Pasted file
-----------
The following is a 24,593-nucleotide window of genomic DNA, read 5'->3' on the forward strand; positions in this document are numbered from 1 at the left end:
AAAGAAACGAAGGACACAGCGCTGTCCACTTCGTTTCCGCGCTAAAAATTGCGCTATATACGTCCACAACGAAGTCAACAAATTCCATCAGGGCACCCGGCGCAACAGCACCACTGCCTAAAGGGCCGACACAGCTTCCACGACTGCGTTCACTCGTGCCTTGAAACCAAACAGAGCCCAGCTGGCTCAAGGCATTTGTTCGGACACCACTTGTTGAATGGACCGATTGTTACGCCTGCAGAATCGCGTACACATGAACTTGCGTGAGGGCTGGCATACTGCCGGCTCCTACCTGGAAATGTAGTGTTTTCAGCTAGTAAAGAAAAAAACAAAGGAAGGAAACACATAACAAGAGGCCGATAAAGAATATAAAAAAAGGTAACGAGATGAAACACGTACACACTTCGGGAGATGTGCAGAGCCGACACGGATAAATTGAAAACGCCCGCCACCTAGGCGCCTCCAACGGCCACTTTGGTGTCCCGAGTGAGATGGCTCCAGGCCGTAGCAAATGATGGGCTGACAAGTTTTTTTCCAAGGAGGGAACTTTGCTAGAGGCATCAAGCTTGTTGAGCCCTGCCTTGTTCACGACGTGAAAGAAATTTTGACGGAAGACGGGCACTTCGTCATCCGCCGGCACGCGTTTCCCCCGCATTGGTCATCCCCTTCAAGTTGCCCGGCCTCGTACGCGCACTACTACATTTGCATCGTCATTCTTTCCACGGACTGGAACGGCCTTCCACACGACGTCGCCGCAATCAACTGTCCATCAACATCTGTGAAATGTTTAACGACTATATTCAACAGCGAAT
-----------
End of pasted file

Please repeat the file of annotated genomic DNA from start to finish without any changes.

The following is a 24,593-nucleotide window of genomic DNA, read 5'->3' on the forward strand; positions in this document are numbered from 1 at the left end:
AAAGAAACGAAGGACACAGCGCTGTCCACTTCGTTTCCGCGCTAAAAATTGCGCTATATACGTCCACAACGAAGTCAACAAATTCCATCAGGGCACCCGGCGCAACAGCACCACTGCCTAAAGGGCCGACACAGCTTCCACGACTGCGTTCACTCGTGCCTTGAAACCAAACAGAGCCCAGCTGGCTCAAGGCATTTGTTCGGACACCACTTGTTGAATGGACCGATTGTTACGCCTGCAGAATCGCGTACACATGAACTTGCGTGAGGGCTGGCATACTGCCGGCTCCTACCTGGAAATGTAGTGTTTTCAGCTAGTAAAGAAAAAAACAAAGGAAGGAAACACATAACAAGAGGCCGATAAAGAATATAAAAAAAGGTAACGAGATGAAACACGTACACACTTCGGGAGATGTGCAGAGCCGACACGGATAAATTGAAAACGCCCGCCACCTAGGCGCCTCCAACGGCCACTTTGGTGTCCCGAGTGAGATGGCTCCAGGCCGTAGCAAATGATGGGCTGACAAGTTTTTTTCCAAGGAGGGAACTTTGCTAGAGGCATCAAGCTTGTTGAGCCCTGCCTTGTTCACGACGTGAAAGAAATTTTGACGGAAGACGGGCACTTCGTCATCCGCCGGCACGCGTTTCCCCCGCATTGGTCATCCCCTTCAAGTTGCCCGGCCTCGTACGCGCACTACTACATTTGCATCGTCATTCTTTCCACGGACTGGAACGGCCTTCCACACGACGTCGCCGCAATCAACTGTCCATCAACATCTGTGAAATGTTTAACGACTATATTCAACAGCGAAT